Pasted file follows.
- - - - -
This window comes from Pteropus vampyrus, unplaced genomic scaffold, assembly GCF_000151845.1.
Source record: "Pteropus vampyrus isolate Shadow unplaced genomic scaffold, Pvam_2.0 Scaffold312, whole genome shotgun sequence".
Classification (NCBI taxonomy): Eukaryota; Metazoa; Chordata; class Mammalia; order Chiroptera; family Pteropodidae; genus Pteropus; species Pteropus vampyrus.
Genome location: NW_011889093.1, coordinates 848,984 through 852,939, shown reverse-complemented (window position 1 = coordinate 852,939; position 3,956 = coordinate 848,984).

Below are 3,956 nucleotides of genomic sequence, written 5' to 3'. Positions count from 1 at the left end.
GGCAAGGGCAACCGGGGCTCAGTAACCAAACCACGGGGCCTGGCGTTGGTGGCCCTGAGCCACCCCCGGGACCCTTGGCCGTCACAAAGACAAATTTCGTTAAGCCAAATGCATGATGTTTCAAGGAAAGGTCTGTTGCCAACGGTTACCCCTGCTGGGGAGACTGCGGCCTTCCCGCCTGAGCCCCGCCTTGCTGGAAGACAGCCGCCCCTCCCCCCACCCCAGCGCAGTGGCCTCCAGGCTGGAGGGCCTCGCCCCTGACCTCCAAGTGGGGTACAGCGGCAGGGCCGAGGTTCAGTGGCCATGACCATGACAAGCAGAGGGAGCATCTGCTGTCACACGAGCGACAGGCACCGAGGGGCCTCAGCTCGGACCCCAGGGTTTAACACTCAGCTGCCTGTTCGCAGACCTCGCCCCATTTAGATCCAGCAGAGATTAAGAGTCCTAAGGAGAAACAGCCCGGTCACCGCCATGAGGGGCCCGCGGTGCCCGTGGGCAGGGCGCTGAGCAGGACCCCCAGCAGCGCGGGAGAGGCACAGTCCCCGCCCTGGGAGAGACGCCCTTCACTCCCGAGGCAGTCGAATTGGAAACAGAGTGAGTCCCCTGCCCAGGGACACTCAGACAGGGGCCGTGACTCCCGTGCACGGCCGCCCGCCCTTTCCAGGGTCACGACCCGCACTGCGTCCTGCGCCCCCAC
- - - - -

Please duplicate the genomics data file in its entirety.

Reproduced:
This window comes from Pteropus vampyrus, unplaced genomic scaffold, assembly GCF_000151845.1.
Source record: "Pteropus vampyrus isolate Shadow unplaced genomic scaffold, Pvam_2.0 Scaffold312, whole genome shotgun sequence".
Classification (NCBI taxonomy): Eukaryota; Metazoa; Chordata; class Mammalia; order Chiroptera; family Pteropodidae; genus Pteropus; species Pteropus vampyrus.
Genome location: NW_011889093.1, coordinates 848,984 through 852,939, shown reverse-complemented (window position 1 = coordinate 852,939; position 3,956 = coordinate 848,984).

Below are 3,956 nucleotides of genomic sequence, written 5' to 3'. Positions count from 1 at the left end.
GGCAAGGGCAACCGGGGCTCAGTAACCAAACCACGGGGCCTGGCGTTGGTGGCCCTGAGCCACCCCCGGGACCCTTGGCCGTCACAAAGACAAATTTCGTTAAGCCAAATGCATGATGTTTCAAGGAAAGGTCTGTTGCCAACGGTTACCCCTGCTGGGGAGACTGCGGCCTTCCCGCCTGAGCCCCGCCTTGCTGGAAGACAGCCGCCCCTCCCCCCACCCCAGCGCAGTGGCCTCCAGGCTGGAGGGCCTCGCCCCTGACCTCCAAGTGGGGTACAGCGGCAGGGCCGAGGTTCAGTGGCCATGACCATGACAAGCAGAGGGAGCATCTGCTGTCACACGAGCGACAGGCACCGAGGGGCCTCAGCTCGGACCCCAGGGTTTAACACTCAGCTGCCTGTTCGCAGACCTCGCCCCATTTAGATCCAGCAGAGATTAAGAGTCCTAAGGAGAAACAGCCCGGTCACCGCCATGAGGGGCCCGCGGTGCCCGTGGGCAGGGCGCTGAGCAGGACCCCCAGCAGCGCGGGAGAGGCACAGTCCCCGCCCTGGGAGAGACGCCCTTCACTCCCGAGGCAGTCGAATTGGAAACAGAGTGAGTCCCCTGCCCAGGGACACTCAGACAGGGGCCGTGACTCCCGTGCACGGCCGCCCGCCCTTTCCAGGGTCACGACCCGCACTGCGTCCTGCGCCCCCAC